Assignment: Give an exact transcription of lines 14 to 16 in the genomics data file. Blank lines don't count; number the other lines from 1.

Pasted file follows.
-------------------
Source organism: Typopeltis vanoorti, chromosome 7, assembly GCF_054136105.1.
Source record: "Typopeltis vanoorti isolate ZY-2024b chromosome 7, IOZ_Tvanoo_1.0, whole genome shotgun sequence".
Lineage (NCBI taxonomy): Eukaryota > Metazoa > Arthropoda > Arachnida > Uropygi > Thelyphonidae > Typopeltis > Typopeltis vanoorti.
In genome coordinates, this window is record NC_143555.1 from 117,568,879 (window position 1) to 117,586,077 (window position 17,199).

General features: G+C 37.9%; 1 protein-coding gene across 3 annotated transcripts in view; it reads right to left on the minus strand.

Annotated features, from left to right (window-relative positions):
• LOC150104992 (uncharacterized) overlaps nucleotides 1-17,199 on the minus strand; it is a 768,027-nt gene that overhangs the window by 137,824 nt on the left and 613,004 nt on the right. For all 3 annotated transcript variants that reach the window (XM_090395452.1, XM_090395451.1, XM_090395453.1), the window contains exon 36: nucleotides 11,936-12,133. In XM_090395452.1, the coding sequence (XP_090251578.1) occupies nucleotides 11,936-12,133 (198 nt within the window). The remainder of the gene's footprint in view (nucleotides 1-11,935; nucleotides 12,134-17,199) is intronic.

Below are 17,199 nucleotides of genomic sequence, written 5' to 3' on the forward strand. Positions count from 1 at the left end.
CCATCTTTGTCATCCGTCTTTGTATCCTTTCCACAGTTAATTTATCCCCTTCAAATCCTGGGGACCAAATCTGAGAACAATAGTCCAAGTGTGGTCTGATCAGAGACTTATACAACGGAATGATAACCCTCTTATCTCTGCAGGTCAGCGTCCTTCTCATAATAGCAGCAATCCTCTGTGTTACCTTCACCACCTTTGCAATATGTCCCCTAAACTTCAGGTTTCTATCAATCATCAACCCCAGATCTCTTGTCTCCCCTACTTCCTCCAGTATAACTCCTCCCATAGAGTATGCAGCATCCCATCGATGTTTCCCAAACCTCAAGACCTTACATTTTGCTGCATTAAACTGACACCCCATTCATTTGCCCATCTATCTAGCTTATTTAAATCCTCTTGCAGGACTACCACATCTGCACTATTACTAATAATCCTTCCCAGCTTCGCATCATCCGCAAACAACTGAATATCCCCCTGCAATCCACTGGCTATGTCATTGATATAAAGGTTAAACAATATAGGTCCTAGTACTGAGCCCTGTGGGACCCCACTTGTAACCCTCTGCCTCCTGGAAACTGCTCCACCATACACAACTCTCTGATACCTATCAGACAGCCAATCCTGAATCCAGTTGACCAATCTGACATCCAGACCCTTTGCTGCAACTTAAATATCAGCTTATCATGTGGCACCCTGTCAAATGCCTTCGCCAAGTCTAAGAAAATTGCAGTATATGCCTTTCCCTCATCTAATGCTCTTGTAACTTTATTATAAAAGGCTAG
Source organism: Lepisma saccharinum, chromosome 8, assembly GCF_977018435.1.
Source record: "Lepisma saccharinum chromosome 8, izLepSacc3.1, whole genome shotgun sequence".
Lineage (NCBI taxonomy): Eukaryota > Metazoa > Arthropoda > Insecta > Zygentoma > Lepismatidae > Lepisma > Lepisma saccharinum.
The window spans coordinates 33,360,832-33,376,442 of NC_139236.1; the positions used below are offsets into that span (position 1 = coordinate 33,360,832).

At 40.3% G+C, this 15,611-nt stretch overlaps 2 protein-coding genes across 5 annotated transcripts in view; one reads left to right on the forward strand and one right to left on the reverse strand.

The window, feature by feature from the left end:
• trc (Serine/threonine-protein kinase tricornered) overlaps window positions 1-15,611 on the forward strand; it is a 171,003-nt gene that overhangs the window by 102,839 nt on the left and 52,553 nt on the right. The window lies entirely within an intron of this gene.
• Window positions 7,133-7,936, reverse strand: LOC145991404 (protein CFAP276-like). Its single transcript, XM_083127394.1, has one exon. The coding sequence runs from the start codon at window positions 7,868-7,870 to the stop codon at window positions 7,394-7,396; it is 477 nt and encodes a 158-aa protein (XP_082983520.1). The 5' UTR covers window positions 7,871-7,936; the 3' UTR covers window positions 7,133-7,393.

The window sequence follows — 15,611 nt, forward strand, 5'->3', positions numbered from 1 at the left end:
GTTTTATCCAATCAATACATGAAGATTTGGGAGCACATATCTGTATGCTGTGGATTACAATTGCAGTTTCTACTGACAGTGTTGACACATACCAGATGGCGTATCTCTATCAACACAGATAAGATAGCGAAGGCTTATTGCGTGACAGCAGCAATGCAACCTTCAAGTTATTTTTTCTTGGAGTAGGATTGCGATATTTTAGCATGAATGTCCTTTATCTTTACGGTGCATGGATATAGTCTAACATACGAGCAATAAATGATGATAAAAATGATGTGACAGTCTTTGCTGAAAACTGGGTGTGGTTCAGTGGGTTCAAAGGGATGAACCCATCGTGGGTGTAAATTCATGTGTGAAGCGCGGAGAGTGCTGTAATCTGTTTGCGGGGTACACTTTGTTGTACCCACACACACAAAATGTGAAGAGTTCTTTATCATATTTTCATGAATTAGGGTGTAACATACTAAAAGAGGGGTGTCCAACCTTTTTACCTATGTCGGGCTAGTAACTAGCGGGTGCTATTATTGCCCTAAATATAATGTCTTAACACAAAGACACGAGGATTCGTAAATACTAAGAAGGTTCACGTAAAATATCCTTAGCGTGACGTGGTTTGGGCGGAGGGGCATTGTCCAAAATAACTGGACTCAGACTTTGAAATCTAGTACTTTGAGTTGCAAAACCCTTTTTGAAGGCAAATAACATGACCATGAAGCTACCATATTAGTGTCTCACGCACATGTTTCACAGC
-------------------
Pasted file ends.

At 40.3% G+C, this 15,611-nt stretch overlaps 2 protein-coding genes across 5 annotated transcripts in view; one reads left to right on the forward strand and one right to left on the reverse strand.

The window, feature by feature from the left end:
• trc (Serine/threonine-protein kinase tricornered) overlaps window positions 1-15,611 on the forward strand; it is a 171,003-nt gene that overhangs the window by 102,839 nt on the left and 52,553 nt on the right. The window lies entirely within an intron of this gene.